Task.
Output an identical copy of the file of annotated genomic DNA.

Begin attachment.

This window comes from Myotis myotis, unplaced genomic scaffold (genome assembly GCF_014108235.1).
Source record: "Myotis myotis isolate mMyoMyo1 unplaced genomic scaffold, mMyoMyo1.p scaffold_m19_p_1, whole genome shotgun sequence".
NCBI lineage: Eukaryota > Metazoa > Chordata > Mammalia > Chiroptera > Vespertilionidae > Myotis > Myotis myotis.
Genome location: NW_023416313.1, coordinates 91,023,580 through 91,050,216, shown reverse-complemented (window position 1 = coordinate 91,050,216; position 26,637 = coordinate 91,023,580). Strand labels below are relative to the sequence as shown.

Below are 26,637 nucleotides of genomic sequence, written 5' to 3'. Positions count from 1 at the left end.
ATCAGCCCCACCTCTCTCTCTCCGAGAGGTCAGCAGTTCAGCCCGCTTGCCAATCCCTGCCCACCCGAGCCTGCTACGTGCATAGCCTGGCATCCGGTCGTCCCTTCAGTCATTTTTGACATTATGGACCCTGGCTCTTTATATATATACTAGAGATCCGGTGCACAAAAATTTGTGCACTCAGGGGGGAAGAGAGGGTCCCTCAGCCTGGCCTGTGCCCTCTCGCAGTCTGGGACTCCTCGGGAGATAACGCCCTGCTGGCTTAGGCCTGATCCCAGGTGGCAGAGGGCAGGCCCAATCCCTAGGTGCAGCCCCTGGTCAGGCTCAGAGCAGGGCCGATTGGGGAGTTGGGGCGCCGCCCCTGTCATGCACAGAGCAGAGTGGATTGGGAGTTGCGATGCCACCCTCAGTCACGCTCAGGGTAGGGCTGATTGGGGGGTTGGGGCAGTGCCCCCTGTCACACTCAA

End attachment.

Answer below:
This window comes from Myotis myotis, unplaced genomic scaffold (genome assembly GCF_014108235.1).
Source record: "Myotis myotis isolate mMyoMyo1 unplaced genomic scaffold, mMyoMyo1.p scaffold_m19_p_1, whole genome shotgun sequence".
NCBI lineage: Eukaryota > Metazoa > Chordata > Mammalia > Chiroptera > Vespertilionidae > Myotis > Myotis myotis.
Genome location: NW_023416313.1, coordinates 91,023,580 through 91,050,216, shown reverse-complemented (window position 1 = coordinate 91,050,216; position 26,637 = coordinate 91,023,580). Strand labels below are relative to the sequence as shown.

Below are 26,637 nucleotides of genomic sequence, written 5' to 3'. Positions count from 1 at the left end.
ATCAGCCCCACCTCTCTCTCTCCGAGAGGTCAGCAGTTCAGCCCGCTTGCCAATCCCTGCCCACCCGAGCCTGCTACGTGCATAGCCTGGCATCCGGTCGTCCCTTCAGTCATTTTTGACATTATGGACCCTGGCTCTTTATATATATACTAGAGATCCGGTGCACAAAAATTTGTGCACTCAGGGGGGAAGAGAGGGTCCCTCAGCCTGGCCTGTGCCCTCTCGCAGTCTGGGACTCCTCGGGAGATAACGCCCTGCTGGCTTAGGCCTGATCCCAGGTGGCAGAGGGCAGGCCCAATCCCTAGGTGCAGCCCCTGGTCAGGCTCAGAGCAGGGCCGATTGGGGAGTTGGGGCGCCGCCCCTGTCATGCACAGAGCAGAGTGGATTGGGAGTTGCGATGCCACCCTCAGTCACGCTCAGGGTAGGGCTGATTGGGGGGTTGGGGCAGTGCCCCCTGTCACACTCAA